Yesterday's post dealt with the relationship between concern about inequality and actual inequality among OECD countries. Today's post examines the relationship between concern about unemployment and actual unemployment among OECD countries. As before, data on concern about unemployment are from the recent Pew survey, while data on actual unemployment are from the OECD database.
Concern about unemployment is calculated the same way as concern about inequality. The specific question Pew asked was, "Do you think a lack of employment opportunities is a very big problem, a moderately big problem, a small problem, or not a problem at all in our country?" Each value is for Spring 2014. The measure of unemployment used is simply the harmonised unemployment rate for the first quarter of 2014. Because Spain and Greece, with unemployment rates of 25% and 27% respectively, skew the distribution considerably, I apply the log transformation.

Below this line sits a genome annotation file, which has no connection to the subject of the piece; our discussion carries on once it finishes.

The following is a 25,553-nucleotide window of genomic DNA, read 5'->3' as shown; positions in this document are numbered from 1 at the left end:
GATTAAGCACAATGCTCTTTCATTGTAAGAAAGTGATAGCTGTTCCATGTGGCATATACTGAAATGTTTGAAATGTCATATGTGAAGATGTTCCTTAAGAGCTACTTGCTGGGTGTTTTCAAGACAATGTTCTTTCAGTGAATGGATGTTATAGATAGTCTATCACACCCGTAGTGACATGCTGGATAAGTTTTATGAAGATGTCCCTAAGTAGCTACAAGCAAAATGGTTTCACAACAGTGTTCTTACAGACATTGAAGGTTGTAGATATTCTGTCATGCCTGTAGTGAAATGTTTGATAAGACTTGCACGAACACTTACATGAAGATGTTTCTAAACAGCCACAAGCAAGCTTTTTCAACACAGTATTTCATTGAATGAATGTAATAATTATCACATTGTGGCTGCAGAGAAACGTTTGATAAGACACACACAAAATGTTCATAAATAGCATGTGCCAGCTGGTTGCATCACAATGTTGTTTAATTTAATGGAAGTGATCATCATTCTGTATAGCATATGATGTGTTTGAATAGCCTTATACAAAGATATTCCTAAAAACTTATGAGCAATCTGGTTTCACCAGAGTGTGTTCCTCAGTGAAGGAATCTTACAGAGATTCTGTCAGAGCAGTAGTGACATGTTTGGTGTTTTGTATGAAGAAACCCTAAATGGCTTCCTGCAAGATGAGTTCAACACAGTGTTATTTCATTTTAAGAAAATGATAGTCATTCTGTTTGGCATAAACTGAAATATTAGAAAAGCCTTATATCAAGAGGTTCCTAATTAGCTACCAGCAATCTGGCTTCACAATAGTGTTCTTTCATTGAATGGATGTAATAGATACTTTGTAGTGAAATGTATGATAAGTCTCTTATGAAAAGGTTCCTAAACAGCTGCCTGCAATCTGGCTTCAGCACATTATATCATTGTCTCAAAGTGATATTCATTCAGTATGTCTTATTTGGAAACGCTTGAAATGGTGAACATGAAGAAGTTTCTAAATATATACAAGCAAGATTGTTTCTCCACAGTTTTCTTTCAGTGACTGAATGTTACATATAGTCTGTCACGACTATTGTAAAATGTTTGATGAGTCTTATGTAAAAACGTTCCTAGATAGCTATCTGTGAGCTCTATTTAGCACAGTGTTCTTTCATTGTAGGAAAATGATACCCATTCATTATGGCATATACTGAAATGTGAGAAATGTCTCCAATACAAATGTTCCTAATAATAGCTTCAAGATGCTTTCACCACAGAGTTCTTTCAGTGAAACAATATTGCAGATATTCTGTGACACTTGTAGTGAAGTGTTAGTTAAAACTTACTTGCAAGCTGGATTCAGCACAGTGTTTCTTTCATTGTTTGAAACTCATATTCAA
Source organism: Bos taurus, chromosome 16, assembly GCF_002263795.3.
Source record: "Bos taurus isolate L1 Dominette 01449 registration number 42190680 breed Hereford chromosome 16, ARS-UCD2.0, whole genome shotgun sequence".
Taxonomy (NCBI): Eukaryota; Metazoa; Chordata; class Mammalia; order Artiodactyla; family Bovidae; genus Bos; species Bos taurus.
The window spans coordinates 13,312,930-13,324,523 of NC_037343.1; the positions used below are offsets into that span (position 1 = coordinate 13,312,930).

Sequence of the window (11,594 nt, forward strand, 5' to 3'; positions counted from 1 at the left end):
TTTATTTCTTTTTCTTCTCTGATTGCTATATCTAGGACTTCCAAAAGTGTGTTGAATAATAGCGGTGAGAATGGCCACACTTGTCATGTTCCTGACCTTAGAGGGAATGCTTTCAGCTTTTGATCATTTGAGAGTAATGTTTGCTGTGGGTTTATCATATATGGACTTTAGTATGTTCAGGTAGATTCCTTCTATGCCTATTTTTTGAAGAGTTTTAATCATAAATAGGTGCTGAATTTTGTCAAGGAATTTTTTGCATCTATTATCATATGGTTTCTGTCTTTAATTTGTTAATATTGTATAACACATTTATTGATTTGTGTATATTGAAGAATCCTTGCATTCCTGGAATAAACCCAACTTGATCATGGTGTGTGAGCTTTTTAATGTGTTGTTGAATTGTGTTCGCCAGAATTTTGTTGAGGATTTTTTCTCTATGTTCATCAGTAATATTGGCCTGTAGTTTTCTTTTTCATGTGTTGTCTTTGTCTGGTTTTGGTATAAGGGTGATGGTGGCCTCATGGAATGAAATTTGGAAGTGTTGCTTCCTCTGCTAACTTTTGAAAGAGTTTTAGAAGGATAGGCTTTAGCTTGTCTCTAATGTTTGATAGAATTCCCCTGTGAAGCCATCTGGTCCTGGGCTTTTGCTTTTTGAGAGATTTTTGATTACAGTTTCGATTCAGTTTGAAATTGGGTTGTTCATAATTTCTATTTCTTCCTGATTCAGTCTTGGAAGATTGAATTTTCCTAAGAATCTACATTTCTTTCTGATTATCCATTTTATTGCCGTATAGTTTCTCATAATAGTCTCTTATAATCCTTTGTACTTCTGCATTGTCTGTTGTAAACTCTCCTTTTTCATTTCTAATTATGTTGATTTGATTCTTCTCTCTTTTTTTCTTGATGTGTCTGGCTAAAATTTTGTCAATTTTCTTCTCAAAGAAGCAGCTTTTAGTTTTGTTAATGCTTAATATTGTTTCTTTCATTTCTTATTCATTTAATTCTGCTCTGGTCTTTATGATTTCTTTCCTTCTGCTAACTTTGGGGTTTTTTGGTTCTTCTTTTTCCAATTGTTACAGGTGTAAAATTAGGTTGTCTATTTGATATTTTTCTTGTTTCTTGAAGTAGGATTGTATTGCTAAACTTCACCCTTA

The chart below shows the relationship between concern about unemployment and actual unemployment. In contrast to the case of inequality, the correlation here is both large and statistically significant, namely r = .70 (p = 0.005). And it is essentially identical when the non-log-transformed unemployment rate is used, namely r = .67 (p = 0.009). Moreover, it is even stronger when Germany, which appears to be something of an outlier, is excluded from the analysis, namely r = .80 (p = 0.001).